Writer and Director Todd Verow’s unique new art cinema feature This Side of Heaven, is a twisted story of an aging trans woman grasping at straws when it seems the whole world is against her.
V, played by Philly Abe, is living in rent-controlled housing in New York City. Desperate to hold on to her apartment, V finds herself locked in an unending battle against her landlord, Shawnith (Jayne Nicoletti). The harder Shawnith tries to push V out of her apartment, the harder V holds on, refusing to move out or cooperate with eviction notices.
Somewhat agoraphobic from her fear of losing her apartment, V spends all of her time locked up indoors. Aside from what she can see from her window, V’s few interactions with the world outside include her landlord, her neighbor Alex (Penny Arcade), and a string of delivery boys who supply her with groceries and other essentials. Sadly, most of V’s visitors only wish to steal from her or take advantage of her in one way or another. Alex, who appears friendly with V, is truly only motivated by a fight against the process of gentrification and seeking to get V out in the streets in protest.
Christian, one of the delivery boys, sees the beauty in V and decides to be friends with her rather than robbing her like many others before. Seeing Christian as a young source of happiness as well as someone to inherit her rent-controlled apartment (not to mention, carry on her legacy), V convinces Christian to move in with her. Shawnith, however, resorts to much more devious methods to evict V from her home and open the apartment up to new renters and higher rates.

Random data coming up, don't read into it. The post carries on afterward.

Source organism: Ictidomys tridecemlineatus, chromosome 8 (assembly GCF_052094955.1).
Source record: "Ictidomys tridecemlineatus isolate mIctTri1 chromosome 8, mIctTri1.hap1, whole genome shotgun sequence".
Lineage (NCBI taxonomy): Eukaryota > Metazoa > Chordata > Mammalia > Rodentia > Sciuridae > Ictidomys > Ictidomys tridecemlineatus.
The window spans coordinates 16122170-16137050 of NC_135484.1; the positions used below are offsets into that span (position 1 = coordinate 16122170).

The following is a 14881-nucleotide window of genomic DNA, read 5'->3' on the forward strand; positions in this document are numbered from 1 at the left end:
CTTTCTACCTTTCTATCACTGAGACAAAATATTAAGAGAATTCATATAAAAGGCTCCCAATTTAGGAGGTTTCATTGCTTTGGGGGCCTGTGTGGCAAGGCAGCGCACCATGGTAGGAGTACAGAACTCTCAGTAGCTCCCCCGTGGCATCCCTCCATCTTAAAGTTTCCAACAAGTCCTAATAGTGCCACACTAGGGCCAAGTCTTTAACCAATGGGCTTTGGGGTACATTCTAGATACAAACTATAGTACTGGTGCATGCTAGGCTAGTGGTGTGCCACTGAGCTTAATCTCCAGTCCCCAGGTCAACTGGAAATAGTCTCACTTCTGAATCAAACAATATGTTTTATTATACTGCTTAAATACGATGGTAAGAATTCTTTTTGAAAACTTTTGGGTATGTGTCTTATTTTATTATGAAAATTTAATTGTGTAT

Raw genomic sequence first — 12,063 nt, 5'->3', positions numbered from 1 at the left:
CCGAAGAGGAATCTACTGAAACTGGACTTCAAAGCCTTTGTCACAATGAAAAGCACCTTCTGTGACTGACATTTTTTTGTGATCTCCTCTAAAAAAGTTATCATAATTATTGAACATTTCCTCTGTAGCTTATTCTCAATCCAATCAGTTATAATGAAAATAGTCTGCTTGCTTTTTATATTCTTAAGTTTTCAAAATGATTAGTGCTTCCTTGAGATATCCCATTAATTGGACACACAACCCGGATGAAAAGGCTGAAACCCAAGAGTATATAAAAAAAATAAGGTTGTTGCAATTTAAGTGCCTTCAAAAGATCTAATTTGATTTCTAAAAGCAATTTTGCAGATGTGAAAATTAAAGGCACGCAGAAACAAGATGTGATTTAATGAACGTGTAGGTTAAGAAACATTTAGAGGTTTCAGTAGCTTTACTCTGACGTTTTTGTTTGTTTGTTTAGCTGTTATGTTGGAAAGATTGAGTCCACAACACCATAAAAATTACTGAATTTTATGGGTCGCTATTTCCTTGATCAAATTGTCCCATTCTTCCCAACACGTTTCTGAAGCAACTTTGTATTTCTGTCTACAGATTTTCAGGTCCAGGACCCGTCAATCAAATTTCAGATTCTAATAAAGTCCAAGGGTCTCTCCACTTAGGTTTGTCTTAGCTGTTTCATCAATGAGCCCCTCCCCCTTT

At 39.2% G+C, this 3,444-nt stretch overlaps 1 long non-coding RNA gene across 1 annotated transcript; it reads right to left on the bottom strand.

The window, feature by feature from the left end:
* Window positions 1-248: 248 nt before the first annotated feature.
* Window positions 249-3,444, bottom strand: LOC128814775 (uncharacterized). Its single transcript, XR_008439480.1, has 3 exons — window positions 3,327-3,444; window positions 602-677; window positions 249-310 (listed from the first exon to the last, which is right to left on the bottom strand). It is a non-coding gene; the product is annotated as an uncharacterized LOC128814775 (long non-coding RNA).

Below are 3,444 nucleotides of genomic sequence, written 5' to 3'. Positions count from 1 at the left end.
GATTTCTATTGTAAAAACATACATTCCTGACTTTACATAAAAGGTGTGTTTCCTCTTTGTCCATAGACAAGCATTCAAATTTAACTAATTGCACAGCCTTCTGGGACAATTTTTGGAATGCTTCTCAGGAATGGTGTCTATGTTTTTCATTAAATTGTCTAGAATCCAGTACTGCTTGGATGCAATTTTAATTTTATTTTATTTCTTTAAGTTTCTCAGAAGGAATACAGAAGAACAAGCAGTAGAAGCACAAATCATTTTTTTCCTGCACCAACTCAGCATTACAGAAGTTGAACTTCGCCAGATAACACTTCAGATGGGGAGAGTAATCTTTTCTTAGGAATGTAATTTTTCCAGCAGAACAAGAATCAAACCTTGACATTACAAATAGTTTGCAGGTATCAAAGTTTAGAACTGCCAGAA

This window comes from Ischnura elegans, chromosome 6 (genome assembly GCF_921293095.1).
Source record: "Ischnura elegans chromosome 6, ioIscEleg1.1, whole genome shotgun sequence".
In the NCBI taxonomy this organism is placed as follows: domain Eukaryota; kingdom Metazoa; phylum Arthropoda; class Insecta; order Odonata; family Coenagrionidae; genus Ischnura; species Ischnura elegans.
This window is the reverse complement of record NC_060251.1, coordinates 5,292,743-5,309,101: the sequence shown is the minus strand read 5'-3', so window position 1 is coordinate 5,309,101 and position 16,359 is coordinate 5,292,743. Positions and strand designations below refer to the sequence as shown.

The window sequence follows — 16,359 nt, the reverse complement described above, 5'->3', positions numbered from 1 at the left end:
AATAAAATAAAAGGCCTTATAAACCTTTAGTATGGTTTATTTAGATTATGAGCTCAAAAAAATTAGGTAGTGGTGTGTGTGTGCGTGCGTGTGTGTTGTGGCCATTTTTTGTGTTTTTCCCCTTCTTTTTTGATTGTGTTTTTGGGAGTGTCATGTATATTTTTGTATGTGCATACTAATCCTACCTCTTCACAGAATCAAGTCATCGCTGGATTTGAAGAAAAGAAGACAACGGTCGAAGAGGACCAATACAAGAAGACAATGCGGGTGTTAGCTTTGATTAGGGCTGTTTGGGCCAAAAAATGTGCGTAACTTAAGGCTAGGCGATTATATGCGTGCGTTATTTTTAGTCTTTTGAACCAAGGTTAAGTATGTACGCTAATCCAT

Shot entirely in black and white, Verow’s film carries an interesting film noir feel to it. V is the unfortunate victim of circumstance, locked in an ever-present battle with the villainous Shawnith. A string of sexually motivated young men float in and out of V’s life until Christian arrives – the unexpected femme fatale, or male fatale as it were.
Low-key, gritty lighting presents a complex scene that can only be achieved through true black and white cinematography (unlike modern digital methods of desaturation.) Verow’s shots play in the space between German Expressionism and French New Wave, creating a stunning image with a disturbed subject. A flawed hero, the audience can’t help but feel sorry for V. At times it’s rather hard to watch her struggle, but in his signature style, Verow reminds us that desperation is never pretty.
Read our interview with director Todd Verow
All pictures reproduced courtesy of Bangor Films